Animal Welfare Issues Related To Ascites Method

Some cell lines, especially unoptimized or aggressive cell lines, produce signs in mice that can be interpreted as indicating pain, but it is not clear from the literature that ascites production itself is necessarily associated with pain. Gebhart (personal communication) evaluated pain in ascites production and found that possible pain associated with intraperitoneal administration of pristane in mice is no more significant than that observed with the administration of intraperitoneal saline.

In humans, intraperitoneal administration of drugs is generally perceived as mildly uncomfortable but not distressful or painful. In clinical experience in humans, abdominal tumors are rarely painful unless they invade the intestinal organs; and ascites fluid accumulation is not painful, although a large accumulation can cause distress and discomfort because it interferes with respiration. When ascites fluid accumulation does become uncomfortable, tapping of the fluid is perceived as a welcome relief-not painful. Therefore, in mice it is probably more important to perform needle taps frequently to avoid ascites fluid accumulation sufficient to cause distress.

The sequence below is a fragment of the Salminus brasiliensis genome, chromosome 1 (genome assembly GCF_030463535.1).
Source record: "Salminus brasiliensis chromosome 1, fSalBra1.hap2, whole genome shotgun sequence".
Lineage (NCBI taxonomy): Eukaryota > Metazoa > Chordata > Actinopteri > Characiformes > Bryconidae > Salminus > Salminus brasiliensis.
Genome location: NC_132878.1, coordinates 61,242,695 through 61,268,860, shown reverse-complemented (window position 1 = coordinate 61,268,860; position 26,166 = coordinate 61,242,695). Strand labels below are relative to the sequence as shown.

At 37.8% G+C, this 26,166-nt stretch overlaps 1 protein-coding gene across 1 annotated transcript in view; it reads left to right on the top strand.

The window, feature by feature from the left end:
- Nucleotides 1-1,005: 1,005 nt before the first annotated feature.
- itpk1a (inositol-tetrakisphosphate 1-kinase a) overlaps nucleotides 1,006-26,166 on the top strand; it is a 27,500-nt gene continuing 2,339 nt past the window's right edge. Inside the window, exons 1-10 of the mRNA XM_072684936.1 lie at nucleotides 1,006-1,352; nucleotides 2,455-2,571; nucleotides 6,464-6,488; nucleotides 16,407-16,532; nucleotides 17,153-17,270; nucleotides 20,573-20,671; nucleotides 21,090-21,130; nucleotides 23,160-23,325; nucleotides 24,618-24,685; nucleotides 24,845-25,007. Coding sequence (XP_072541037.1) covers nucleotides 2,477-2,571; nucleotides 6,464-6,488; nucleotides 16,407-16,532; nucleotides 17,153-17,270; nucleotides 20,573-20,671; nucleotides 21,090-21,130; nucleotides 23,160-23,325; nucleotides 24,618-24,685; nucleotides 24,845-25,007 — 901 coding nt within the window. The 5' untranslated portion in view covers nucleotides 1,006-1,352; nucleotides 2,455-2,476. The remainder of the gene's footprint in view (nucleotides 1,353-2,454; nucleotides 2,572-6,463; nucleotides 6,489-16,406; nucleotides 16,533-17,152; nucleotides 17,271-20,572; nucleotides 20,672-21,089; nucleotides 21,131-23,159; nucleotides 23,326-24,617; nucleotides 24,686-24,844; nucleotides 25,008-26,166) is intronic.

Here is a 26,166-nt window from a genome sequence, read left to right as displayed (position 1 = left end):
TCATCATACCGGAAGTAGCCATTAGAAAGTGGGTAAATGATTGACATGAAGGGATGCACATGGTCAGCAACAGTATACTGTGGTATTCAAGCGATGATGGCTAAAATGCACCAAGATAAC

However, some cell lines produce clinical signs in mice indicating distress, including anorexia, rapid breathing, hunched posture, hypothermia, and decreased activity. Those signs can be observed in any sick mouse, regardless of the cause, and are usually seen with poor mAb-producing, more-aggressive cell lines. (It is important to note that this depends on the cell line.) Also, cell lines can produce various pathologic changes in mice that vary with the cell line and may be associated with pain or distress (Jackson and others 1999a).

Methods For Measuring Pain Or Distress In Laboratory Rodents

Clearly, data are required if one is to determine objectively whether the ascites method for producing mAb causes pain or distress in mice, but it is unclear what such data would have to be. There is no reliable scientific measurement of pain or distress in rodents. Although that statement is true with regard to our ability to know with certainty the levels of pain or distress that an animal is experiencing, there is some information on what might or might not cause pain or distress (NRC 1992). Current guidelines suggest that if a procedure might be expected to cause pain in humans, we should expect it to cause pain in animals. Very little other guidance is given, and, as stated above, there are no broadly accepted techniques for assessing the degrees of pain or distress in animals. In most instances, the standard approach is to assume that an animal is in distress if it is experiencing significant weight loss (such as a weight loss of greater than 15 or 20%) or if it stops taking food and water. Those measures might be useful as indicators of severe distress, but there is a shortage of data on weight gain and

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